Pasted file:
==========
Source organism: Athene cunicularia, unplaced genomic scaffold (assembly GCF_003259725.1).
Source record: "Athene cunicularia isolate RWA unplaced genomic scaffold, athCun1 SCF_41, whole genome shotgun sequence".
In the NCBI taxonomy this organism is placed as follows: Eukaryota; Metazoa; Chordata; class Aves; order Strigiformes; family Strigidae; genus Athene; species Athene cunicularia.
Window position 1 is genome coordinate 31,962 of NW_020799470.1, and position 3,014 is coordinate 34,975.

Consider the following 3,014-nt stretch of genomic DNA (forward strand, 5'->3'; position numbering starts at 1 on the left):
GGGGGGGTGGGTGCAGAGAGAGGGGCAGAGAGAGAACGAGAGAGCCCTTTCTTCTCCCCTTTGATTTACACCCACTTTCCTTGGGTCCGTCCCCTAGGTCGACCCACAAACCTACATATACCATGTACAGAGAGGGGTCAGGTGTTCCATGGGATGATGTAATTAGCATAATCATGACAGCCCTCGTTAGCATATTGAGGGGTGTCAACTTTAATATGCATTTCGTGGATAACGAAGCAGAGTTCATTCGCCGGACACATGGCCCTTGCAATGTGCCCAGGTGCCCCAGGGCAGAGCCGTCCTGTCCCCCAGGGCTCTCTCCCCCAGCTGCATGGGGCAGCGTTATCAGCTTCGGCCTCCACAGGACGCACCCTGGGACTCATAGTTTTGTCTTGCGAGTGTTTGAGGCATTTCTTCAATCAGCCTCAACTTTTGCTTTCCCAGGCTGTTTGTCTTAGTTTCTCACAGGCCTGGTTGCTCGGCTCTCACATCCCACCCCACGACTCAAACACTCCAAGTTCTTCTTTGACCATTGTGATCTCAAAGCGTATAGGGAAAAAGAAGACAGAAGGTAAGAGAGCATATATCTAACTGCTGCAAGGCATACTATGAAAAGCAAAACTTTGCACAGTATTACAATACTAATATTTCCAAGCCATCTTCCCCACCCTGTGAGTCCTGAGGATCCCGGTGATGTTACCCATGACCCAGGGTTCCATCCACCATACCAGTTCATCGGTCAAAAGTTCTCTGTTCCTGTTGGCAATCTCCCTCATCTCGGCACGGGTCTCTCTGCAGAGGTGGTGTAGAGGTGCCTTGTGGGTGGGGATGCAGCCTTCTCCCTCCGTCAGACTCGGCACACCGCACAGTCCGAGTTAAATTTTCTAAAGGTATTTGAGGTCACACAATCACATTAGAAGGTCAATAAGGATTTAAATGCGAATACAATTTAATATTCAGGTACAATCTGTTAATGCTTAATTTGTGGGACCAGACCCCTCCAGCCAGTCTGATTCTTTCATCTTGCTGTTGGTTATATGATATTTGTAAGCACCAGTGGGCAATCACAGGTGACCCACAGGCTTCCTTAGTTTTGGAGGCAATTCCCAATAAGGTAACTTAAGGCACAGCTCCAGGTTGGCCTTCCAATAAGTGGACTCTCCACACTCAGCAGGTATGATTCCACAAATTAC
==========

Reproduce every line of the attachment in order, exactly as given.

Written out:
Source organism: Athene cunicularia, unplaced genomic scaffold (assembly GCF_003259725.1).
Source record: "Athene cunicularia isolate RWA unplaced genomic scaffold, athCun1 SCF_41, whole genome shotgun sequence".
In the NCBI taxonomy this organism is placed as follows: Eukaryota; Metazoa; Chordata; class Aves; order Strigiformes; family Strigidae; genus Athene; species Athene cunicularia.
Window position 1 is genome coordinate 31,962 of NW_020799470.1, and position 3,014 is coordinate 34,975.

Consider the following 3,014-nt stretch of genomic DNA (forward strand, 5'->3'; position numbering starts at 1 on the left):
GGGGGGGTGGGTGCAGAGAGAGGGGCAGAGAGAGAACGAGAGAGCCCTTTCTTCTCCCCTTTGATTTACACCCACTTTCCTTGGGTCCGTCCCCTAGGTCGACCCACAAACCTACATATACCATGTACAGAGAGGGGTCAGGTGTTCCATGGGATGATGTAATTAGCATAATCATGACAGCCCTCGTTAGCATATTGAGGGGTGTCAACTTTAATATGCATTTCGTGGATAACGAAGCAGAGTTCATTCGCCGGACACATGGCCCTTGCAATGTGCCCAGGTGCCCCAGGGCAGAGCCGTCCTGTCCCCCAGGGCTCTCTCCCCCAGCTGCATGGGGCAGCGTTATCAGCTTCGGCCTCCACAGGACGCACCCTGGGACTCATAGTTTTGTCTTGCGAGTGTTTGAGGCATTTCTTCAATCAGCCTCAACTTTTGCTTTCCCAGGCTGTTTGTCTTAGTTTCTCACAGGCCTGGTTGCTCGGCTCTCACATCCCACCCCACGACTCAAACACTCCAAGTTCTTCTTTGACCATTGTGATCTCAAAGCGTATAGGGAAAAAGAAGACAGAAGGTAAGAGAGCATATATCTAACTGCTGCAAGGCATACTATGAAAAGCAAAACTTTGCACAGTATTACAATACTAATATTTCCAAGCCATCTTCCCCACCCTGTGAGTCCTGAGGATCCCGGTGATGTTACCCATGACCCAGGGTTCCATCCACCATACCAGTTCATCGGTCAAAAGTTCTCTGTTCCTGTTGGCAATCTCCCTCATCTCGGCACGGGTCTCTCTGCAGAGGTGGTGTAGAGGTGCCTTGTGGGTGGGGATGCAGCCTTCTCCCTCCGTCAGACTCGGCACACCGCACAGTCCGAGTTAAATTTTCTAAAGGTATTTGAGGTCACACAATCACATTAGAAGGTCAATAAGGATTTAAATGCGAATACAATTTAATATTCAGGTACAATCTGTTAATGCTTAATTTGTGGGACCAGACCCCTCCAGCCAGTCTGATTCTTTCATCTTGCTGTTGGTTATATGATATTTGTAAGCACCAGTGGGCAATCACAGGTGACCCACAGGCTTCCTTAGTTTTGGAGGCAATTCCCAATAAGGTAACTTAAGGCACAGCTCCAGGTTGGCCTTCCAATAAGTGGACTCTCCACACTCAGCAGGTATGATTCCACAAATTAC